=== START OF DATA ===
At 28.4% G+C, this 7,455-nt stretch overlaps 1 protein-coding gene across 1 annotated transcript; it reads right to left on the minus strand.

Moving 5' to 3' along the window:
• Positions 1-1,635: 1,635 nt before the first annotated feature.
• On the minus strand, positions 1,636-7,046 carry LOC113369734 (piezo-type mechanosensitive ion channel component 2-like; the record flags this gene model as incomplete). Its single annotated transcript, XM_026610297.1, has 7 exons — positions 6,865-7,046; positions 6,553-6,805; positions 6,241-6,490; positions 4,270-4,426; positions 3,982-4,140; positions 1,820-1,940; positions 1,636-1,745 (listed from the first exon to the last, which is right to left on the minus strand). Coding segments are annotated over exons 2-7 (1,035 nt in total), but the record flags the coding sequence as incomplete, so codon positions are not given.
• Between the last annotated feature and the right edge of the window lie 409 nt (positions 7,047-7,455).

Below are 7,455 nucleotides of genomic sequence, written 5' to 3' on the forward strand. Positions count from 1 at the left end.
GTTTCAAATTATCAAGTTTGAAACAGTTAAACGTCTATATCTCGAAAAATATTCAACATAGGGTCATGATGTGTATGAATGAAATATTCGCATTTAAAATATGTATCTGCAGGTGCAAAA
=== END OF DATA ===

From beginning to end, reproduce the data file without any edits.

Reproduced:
At 28.4% G+C, this 7,455-nt stretch overlaps 1 protein-coding gene across 1 annotated transcript; it reads right to left on the minus strand.

Moving 5' to 3' along the window:
• Positions 1-1,635: 1,635 nt before the first annotated feature.
• On the minus strand, positions 1,636-7,046 carry LOC113369734 (piezo-type mechanosensitive ion channel component 2-like; the record flags this gene model as incomplete). Its single annotated transcript, XM_026610297.1, has 7 exons — positions 6,865-7,046; positions 6,553-6,805; positions 6,241-6,490; positions 4,270-4,426; positions 3,982-4,140; positions 1,820-1,940; positions 1,636-1,745 (listed from the first exon to the last, which is right to left on the minus strand). Coding segments are annotated over exons 2-7 (1,035 nt in total), but the record flags the coding sequence as incomplete, so codon positions are not given.
• Between the last annotated feature and the right edge of the window lie 409 nt (positions 7,047-7,455).

Below are 7,455 nucleotides of genomic sequence, written 5' to 3' on the forward strand. Positions count from 1 at the left end.
GTTTCAAATTATCAAGTTTGAAACAGTTAAACGTCTATATCTCGAAAAATATTCAACATAGGGTCATGATGTGTATGAATGAAATATTCGCATTTAAAATATGTATCTGCAGGTGCAAAA